Icing on cake: Calif. taxpayers to pay lawyer fees for Bakersfield bakery’s win in religious liberty case

Cathy Miller, owner of Tastries Bakery in Bakersfield, won a legal battle to refuse making cakes for LGBT couples, citing religious beliefs. Now, taxpayers will pay her lawyers.

California taxpayers will be on the hook for millions of dollars to cover the legal fees of a Bakersfield bakery owner. 

Kern County Superior Court Judge Eric Bradshaw ruled that the attorneys for Tastries Bakery owner Cathy Miller are owed $3.62 million following a legal victory regarding the refusal to sell cakes to LGBT couples in adherence to religious beliefs.


The backstory: The lawsuit goes back to 2017 when Miller refused to make a wedding cake for a lesbian couple on the basis of her Christian beliefs. 

  • The California Department of Civil Rights stepped in and sued Miller for discrimination. 
  • Initially the California Department of Civil Rights was shut down by a Kern County judge, but the Fifth District Court of Appeal vacated the decision, putting it in front of Bradshaw. 
  • Last year Bradshaw ruled in favor of Miller, saying the government could not prove that she intentionally discriminated against the lesbian couple.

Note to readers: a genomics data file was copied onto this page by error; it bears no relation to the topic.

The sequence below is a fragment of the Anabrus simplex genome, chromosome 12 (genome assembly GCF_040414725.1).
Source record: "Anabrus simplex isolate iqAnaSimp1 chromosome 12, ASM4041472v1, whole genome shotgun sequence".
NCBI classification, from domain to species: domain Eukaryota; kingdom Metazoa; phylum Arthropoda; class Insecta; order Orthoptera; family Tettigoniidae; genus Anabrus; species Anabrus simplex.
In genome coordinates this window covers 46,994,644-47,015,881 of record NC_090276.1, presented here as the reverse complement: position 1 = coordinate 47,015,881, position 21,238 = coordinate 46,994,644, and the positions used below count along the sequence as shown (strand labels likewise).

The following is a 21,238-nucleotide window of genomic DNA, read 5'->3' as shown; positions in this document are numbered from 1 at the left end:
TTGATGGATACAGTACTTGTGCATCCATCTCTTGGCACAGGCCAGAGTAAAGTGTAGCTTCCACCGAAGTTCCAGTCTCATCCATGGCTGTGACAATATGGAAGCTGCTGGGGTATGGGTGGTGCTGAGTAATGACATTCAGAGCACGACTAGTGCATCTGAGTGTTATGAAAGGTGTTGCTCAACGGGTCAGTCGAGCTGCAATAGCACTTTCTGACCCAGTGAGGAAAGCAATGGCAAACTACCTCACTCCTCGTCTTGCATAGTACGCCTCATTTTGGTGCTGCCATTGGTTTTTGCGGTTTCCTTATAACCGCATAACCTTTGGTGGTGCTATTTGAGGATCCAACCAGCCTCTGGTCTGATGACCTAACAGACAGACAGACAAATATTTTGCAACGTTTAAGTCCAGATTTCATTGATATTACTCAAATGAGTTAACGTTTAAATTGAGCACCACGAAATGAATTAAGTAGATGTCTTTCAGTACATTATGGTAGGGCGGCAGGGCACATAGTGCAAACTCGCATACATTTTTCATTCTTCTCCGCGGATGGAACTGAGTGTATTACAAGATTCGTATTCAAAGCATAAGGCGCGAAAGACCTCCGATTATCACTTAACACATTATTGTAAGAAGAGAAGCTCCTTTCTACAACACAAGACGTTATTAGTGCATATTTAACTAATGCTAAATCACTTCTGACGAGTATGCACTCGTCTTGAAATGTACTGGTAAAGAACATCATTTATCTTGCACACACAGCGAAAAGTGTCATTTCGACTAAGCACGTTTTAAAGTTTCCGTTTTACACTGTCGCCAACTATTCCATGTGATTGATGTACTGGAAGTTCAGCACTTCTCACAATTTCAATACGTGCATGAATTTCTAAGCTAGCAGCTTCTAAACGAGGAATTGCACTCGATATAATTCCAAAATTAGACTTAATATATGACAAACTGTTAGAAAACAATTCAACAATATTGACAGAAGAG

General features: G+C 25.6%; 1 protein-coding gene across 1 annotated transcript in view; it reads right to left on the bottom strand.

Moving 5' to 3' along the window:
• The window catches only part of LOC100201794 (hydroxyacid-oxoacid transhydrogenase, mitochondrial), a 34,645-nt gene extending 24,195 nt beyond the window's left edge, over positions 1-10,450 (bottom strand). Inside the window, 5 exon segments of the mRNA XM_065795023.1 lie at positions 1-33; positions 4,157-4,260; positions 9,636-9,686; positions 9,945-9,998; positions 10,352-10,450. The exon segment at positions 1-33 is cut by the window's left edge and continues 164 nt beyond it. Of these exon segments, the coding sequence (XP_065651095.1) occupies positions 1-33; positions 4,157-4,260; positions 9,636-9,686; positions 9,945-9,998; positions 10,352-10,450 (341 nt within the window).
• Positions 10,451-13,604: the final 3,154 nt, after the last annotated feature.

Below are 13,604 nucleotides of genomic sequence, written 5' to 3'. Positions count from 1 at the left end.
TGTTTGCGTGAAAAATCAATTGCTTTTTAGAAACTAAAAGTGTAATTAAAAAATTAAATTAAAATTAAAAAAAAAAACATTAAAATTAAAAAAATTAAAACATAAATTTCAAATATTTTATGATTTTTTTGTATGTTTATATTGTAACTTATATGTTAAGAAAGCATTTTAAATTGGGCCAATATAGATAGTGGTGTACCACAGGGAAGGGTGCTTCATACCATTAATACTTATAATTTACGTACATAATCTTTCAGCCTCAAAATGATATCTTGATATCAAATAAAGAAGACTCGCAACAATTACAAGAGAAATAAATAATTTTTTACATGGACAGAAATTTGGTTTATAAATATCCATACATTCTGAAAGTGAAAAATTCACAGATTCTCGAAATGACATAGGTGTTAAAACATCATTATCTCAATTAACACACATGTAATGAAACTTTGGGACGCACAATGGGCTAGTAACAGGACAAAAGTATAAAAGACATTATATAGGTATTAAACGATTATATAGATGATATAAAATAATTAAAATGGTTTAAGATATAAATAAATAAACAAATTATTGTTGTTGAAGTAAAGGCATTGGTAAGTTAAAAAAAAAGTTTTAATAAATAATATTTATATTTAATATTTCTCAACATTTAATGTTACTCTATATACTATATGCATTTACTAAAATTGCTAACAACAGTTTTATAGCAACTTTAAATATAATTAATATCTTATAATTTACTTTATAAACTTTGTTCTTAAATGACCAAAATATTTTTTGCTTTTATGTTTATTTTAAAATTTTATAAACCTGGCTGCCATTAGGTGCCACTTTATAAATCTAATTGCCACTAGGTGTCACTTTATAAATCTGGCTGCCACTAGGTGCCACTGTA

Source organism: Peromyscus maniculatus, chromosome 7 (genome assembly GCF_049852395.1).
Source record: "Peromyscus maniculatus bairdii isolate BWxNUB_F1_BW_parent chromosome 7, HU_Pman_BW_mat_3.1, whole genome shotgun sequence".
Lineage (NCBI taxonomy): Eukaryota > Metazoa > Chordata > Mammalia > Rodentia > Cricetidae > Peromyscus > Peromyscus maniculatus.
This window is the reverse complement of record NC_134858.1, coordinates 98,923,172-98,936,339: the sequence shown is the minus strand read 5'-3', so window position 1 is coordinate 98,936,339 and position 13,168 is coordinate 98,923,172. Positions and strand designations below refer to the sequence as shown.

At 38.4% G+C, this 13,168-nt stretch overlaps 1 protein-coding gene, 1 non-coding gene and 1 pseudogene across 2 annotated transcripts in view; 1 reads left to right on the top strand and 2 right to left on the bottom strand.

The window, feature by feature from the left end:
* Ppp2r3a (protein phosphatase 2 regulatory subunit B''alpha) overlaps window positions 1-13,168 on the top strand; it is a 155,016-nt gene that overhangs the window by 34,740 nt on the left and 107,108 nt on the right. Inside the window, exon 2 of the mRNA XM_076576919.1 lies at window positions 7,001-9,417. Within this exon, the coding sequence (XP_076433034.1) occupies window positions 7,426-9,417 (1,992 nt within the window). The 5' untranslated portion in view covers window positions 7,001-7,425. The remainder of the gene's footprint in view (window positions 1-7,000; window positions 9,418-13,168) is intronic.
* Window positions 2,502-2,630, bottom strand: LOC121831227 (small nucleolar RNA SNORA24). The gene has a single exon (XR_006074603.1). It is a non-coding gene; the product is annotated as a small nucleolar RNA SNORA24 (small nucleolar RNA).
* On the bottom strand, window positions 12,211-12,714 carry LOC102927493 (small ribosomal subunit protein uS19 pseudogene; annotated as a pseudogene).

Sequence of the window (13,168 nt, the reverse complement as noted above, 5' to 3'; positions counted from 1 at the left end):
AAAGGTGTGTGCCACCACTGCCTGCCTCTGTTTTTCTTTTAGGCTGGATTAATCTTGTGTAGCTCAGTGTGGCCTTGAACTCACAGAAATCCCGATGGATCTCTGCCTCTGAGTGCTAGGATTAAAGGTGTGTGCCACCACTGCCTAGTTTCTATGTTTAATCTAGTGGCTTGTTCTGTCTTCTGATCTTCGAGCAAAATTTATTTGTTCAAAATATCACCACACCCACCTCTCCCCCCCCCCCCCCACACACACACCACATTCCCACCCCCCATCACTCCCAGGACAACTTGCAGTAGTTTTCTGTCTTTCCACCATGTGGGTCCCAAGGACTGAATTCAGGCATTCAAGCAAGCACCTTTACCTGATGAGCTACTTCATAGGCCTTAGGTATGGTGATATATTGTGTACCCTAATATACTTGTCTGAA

The big picture: Last week Bradshaw submitted his ruling for the attorneys’ fees, coming in at $3.62 million to cover the 3,500 hours that Miller’s attorneys’ worked on the case. 

  • Miller’s lawyers, Charles LiMandri and Paul Jonna, represented Miller for free. 

What they’re saying: The California Department of Civil Rights plans to appeal the ruling once again and submitted a statement to the court disputing the ability for Miller’s lawyers to collect attorneys’ fees, saying that Miller and other defendants sued for discrimination are required to prove that the government’s action was frivolous. 

  • “The Department disagrees with the trial court that Defendants can recover attorneys’ fees under any other law,” the department said in its statement.
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